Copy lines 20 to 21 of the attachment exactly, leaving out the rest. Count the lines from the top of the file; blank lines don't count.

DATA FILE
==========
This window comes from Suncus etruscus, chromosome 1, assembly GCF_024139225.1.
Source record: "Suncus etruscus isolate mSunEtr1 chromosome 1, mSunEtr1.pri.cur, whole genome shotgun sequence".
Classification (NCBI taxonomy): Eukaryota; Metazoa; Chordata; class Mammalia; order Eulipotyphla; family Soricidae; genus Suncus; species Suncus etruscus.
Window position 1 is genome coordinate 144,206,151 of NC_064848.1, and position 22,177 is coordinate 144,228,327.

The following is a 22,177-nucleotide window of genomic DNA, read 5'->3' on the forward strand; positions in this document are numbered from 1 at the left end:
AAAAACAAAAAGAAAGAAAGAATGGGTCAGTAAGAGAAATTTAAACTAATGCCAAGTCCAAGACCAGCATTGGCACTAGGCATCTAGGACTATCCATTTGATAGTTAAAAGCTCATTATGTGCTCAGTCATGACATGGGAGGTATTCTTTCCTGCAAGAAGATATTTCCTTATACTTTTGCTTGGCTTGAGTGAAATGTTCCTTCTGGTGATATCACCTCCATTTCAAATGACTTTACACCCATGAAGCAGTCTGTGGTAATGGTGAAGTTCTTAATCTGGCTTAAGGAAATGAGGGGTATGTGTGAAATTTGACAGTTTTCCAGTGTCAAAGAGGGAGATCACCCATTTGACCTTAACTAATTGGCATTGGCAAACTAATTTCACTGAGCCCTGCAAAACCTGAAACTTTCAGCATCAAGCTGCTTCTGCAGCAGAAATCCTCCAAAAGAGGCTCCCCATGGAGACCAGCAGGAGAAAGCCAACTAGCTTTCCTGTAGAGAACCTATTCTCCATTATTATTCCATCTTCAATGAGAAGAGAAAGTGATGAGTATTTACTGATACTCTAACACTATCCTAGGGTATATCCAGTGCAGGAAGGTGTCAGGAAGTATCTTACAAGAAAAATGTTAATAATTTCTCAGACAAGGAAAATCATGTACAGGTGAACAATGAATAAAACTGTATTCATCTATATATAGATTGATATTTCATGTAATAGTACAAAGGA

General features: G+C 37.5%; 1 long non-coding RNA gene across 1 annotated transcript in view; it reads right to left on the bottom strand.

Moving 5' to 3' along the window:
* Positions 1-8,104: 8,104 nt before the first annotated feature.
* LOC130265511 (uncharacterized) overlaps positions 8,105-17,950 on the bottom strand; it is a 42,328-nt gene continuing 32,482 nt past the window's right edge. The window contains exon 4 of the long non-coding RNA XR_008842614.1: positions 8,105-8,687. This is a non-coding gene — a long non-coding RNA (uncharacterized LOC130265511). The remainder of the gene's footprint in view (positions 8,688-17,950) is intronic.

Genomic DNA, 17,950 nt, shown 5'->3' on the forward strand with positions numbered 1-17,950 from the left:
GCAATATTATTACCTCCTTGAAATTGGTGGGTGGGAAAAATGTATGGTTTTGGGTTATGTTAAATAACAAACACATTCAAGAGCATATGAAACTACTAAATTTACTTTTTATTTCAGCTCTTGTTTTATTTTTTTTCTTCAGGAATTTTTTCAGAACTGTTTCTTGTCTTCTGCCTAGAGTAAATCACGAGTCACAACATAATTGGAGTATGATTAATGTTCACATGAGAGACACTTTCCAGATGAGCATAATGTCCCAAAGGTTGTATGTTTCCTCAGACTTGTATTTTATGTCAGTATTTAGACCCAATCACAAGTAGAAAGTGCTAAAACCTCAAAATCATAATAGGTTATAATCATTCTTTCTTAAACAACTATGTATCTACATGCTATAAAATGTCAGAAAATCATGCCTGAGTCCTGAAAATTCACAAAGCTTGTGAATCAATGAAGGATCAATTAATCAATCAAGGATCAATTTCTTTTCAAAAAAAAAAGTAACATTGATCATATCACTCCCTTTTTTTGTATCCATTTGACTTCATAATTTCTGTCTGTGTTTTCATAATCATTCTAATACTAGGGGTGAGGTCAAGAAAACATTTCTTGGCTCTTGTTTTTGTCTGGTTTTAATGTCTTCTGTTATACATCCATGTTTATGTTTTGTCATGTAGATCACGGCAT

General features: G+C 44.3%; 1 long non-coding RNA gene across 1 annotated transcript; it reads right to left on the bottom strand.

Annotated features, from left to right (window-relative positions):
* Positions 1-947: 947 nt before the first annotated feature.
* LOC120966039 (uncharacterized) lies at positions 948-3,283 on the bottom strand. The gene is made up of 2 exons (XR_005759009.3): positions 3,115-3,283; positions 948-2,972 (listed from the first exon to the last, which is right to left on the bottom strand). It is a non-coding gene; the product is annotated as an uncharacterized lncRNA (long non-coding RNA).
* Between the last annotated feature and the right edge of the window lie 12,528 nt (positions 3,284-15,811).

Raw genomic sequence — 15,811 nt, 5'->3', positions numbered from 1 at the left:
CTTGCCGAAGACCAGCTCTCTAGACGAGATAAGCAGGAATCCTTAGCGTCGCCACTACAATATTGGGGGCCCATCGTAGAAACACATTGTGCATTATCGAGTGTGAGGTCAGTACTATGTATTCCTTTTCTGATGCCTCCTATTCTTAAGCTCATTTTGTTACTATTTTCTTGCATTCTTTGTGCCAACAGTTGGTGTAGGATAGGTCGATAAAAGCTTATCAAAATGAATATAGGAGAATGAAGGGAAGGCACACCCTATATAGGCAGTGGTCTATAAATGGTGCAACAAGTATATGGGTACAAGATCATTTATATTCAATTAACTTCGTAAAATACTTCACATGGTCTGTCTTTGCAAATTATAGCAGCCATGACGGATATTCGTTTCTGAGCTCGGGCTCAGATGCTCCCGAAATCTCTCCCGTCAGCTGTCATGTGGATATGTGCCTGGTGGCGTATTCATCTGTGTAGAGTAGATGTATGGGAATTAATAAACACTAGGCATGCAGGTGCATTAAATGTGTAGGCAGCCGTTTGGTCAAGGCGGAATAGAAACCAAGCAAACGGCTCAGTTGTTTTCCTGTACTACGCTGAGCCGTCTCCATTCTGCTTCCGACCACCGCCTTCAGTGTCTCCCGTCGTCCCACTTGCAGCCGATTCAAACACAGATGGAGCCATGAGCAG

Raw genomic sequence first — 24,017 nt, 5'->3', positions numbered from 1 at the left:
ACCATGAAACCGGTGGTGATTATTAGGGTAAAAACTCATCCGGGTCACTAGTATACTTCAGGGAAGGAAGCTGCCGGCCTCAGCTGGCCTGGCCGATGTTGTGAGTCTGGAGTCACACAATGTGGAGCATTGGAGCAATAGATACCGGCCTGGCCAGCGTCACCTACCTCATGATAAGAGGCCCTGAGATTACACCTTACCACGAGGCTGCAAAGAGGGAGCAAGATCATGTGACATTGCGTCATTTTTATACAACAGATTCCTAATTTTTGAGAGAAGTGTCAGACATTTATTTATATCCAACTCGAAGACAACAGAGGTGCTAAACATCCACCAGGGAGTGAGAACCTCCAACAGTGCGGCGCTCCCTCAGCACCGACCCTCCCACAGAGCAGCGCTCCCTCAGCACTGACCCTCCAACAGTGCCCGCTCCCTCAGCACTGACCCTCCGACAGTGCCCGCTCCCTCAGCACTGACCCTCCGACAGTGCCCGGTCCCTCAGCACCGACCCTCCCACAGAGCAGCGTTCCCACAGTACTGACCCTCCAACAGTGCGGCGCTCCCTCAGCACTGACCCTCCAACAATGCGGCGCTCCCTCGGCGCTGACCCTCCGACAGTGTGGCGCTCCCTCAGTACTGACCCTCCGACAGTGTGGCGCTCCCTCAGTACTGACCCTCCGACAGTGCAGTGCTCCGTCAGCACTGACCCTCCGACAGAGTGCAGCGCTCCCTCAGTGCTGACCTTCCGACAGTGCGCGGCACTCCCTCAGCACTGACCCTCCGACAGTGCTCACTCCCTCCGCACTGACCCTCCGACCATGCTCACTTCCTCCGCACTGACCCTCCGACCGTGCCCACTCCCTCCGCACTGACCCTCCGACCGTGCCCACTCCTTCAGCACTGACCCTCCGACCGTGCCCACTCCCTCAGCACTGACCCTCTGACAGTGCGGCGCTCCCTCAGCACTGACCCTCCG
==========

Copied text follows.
Raw genomic sequence first — 24,017 nt, 5'->3', positions numbered from 1 at the left:
ACCATGAAACCGGTGGTGATTATTAGGGTAAAAACTCATCCGGGTCACTAGTATACTTCAGGGAAGGAAGCTGCCGGCCTCAGCTGGCCTGGCCGATGTTGTGAGTCTGGAGTCACACAATGTGGAGCATTGGAGCAATAGATACCGGCCTGGCCAGCGTCACCTACCTCATGATAAGAGGCCCTGAGATTACACCTTACCACGAGGCTGCAAAGAGGGAGCAAGATCATGTGACATTGCGTCATTTTTATACAACAGATTCCTAATTTTTGAGAGAAGTGTCAGACATTTATTTATATCCAACTCGAAGACAACAGAGGTGCTAAACATCCACCAGGGAGTGAGAACCTCCAACAGTGCGGCGCTCCCTCAGCACCGACCCTCCCACAGAGCAGCGCTCCCTCAGCACTGACCCTCCAACAGTGCCCGCTCCCTCAGCACTGACCCTCCGACAGTGCCCGCTCCCTCAGCACTGACCCTCCGACAGTGCCCGGTCCCTCAGCACCGACCCTCCCACAGAGCAGCGTTCCCACAGTACTGACCCTCCAACAGTGCGGCGCTCCCTCAGCACTGACCCTCCAACAATGCGGCGCTCCCTCGGCGCTGACCCTCCGACAGTGTGGCGCTCCCTCAGTACTGACCCTCCGACAGTGTGGCGCTCCCTCAGTACTGACCCTCCGACAGTGCAGTGCTCCGTCAGCACTGACCCTCCGACAGAGTGCAGCGCTCCCTCAGTGCTGACCTTCCGACAGTGCGCGGCACTCCCTCAGCACTGACCCTCCGACAGTGCTCACTCCCTCCGCACTGACCCTCCGACCATGCTCACTTCCTCCGCACTGACCCTCCGACCGTGCCCACTCCCTCCGCACTGACCCTCCGACCGTGCCCACTCCTTCAGCACTGACCCTCCGACCGTGCCCACTCCCTCAGCACTGACCCTCTGACAGTGCGGCGCTCCCTCAGCACTGACCCTCCG